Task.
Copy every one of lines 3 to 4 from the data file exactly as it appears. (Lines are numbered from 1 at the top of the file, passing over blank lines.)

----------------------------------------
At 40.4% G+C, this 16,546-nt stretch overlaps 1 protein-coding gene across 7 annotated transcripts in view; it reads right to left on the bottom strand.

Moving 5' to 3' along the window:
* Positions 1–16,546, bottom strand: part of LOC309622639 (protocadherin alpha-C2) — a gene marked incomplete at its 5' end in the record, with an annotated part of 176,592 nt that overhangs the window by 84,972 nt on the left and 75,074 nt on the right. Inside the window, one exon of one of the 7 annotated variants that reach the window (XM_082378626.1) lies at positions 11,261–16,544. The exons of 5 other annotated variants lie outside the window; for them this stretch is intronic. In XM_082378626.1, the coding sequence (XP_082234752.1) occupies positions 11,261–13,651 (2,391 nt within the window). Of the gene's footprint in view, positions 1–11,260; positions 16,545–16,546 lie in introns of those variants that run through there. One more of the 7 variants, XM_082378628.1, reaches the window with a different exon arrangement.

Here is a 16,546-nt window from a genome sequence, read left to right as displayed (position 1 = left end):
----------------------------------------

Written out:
* Positions 1–16,546, bottom strand: part of LOC309622639 (protocadherin alpha-C2) — a gene marked incomplete at its 5' end in the record, with an annotated part of 176,592 nt that overhangs the window by 84,972 nt on the left and 75,074 nt on the right. Inside the window, one exon of one of the 7 annotated variants that reach the window (XM_082378626.1) lies at positions 11,261–16,544. The exons of 5 other annotated variants lie outside the window; for them this stretch is intronic. In XM_082378626.1, the coding sequence (XP_082234752.1) occupies positions 11,261–13,651 (2,391 nt within the window). Of the gene's footprint in view, positions 1–11,260; positions 16,545–16,546 lie in introns of those variants that run through there. One more of the 7 variants, XM_082378628.1, reaches the window with a different exon arrangement.

Here is a 16,546-nt window from a genome sequence, read left to right as displayed (position 1 = left end):